15 Sep Young Guns: Millennials Shaping the Future of Spas
Let’s face it. Walking the aisles at the International Pool Spa & Patio Expo in New Orleans this November, it isn’t likely you’ll meet a large number of young professionals. You can reliably expect mostly 50-60 something male baby boomers in jean shorts and white shoes and a good number of Gen Xers (age 36-49) in Nike golf shirts. But sightings of the millennial (age 19 – 35) are bound to be rare.
In today’s small business realm, these numbers hardly correlate to the number of millennials we’ve seen enter key roles within businesses of all industries. According to research from BNP Paribas and Scorpio Partnership, there’s been surge in the number of small businesses owned and operated by young adults between the ages of 20 and 35. Surveying more than 2,000 millennial entrepreneurs worldwide, the study found that millennials have launched about twice as many businesses as baby boomers over the same time period.
What advantages do these young professionals gain by getting into business operation sooner rather than later? To put it simply, an earlier start breeds earlier success. This is reflected in the BNP study as it was based on 2,600 high and “ultra-high” net worth entrepreneurs worth over $17 billion. The research found that younger professionals typically have an easier time relating to changing customer expectations as consumer demographics shift towards their own. Plus, they recognized that it’s easier today for younger professionals, who also happen to be more open to failure, to start a new business.
An earlier start breeds earlier success.
In spite of their relative scarcity, we were able to uncover a few young professionals showing loads of promise in the hot tub world. And they have some critical insights that all spa pros can learn from as we move into the future.
Nick Kasten of Arizona Hot Tub Company, Heather McKenzie of Chutney Ward Marketing Agency, and Dan Boelhauf of Prestige Pools and Spas, all key operators in their businesses, were recently kind enough to spend some time chatting with us here at H2Insider. Our topics ranged from generalities about their view of the spa business in the digital age, the role of youth in the industry, changing customer dynamics, and the specific changes these professionals are making in their own businesses in order to be successful.
The Appeal of the Spa Business for Young Professionals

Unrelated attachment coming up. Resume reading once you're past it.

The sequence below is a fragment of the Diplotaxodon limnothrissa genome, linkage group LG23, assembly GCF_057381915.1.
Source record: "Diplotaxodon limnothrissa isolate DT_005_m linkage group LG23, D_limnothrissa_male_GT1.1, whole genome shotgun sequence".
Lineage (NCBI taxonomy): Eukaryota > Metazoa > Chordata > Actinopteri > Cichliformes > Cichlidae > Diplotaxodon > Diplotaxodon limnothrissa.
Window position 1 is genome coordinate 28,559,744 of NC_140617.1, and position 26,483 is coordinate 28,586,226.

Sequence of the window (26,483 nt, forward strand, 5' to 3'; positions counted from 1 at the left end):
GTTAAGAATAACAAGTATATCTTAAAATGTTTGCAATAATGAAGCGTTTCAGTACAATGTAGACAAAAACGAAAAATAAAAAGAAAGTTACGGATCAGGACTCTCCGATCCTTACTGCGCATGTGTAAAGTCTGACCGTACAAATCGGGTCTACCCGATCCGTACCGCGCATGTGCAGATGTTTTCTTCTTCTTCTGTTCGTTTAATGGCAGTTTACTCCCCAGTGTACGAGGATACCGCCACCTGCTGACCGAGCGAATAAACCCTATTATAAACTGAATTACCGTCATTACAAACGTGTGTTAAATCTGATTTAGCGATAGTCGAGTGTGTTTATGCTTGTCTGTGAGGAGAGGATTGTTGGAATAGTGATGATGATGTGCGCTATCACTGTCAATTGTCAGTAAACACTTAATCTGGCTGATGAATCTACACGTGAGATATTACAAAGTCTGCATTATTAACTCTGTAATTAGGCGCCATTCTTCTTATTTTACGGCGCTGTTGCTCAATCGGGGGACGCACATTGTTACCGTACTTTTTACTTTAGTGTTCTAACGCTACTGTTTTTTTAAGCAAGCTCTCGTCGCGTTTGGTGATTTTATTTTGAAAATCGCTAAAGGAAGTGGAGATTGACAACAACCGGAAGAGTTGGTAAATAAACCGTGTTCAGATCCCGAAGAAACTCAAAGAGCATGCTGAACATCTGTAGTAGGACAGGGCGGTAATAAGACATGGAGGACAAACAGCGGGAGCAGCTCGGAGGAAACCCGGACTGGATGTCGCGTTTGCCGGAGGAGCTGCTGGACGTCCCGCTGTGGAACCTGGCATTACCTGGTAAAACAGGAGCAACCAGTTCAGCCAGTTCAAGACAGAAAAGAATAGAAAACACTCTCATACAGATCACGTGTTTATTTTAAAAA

Working the Central Canada region, Heather McKenzie has been in the industry as a major manufacturer’s rep for just over a year, but she finds the product category a lot of fun. For her it comes down to the happiness the product brings people. “People are usually happy when they are thinking about getting a hot tub, they are happy when they get their hot tub, and they are happy when they’re in their hot tub.”
Although he’s considered young, especially by spa biz standards, Nick Kasten has built some solid experience in the industry. Before returning home to Prescott, Arizona to head sales at his family’s dealership, he worked for two and a half years as a major manufacturer’s sales rep, spending most of his time inside other spa dealerships. In terms of appeal, Kasten mentioned it’s really the opportunity that he finds appealing. He believes that, with a little bit of effort, most hot tub dealerships can be successful and that even greater opportunity exists for those who are willing to work hard and implement best practices.
Dan Boelhauf expresses the appeal of hot tubs in another way. “I love that hot tubs are completely uncontroversial. It is fantastic to sell something that was created to promote wellness and relaxation. And it doesn’t require a prescription or a pill or a membership or even another person.”
It seems that those who do find their way into the spa business really enjoy it. It’s no wonder hot tubs, and hot water in general, are things that everyone—young and old—can enjoy. Boelhauf may have said it best, “When was the last time you got out of a hot shower and said, ‘Well that was just awful?’”
While the spa industry is sometimes referred to as a “young” or “less mature” industry by the trade press, it’s quite clear in talking with today’s young business people that many of the business practices in the industry are actually growing old.
Amongst the perceived challenges the industry faces, the issue with a lack of information and transparency, especially as it relates to pricing, came up a few times. Kasten mentioned the pricing question in terms of the customer’s experience. “I think customers are getting really frustrated.” He goes on, “If you go to buy anything, it doesn’t matter what…you can go onto a manufacturer’s website and probably get a general idea of pricing.”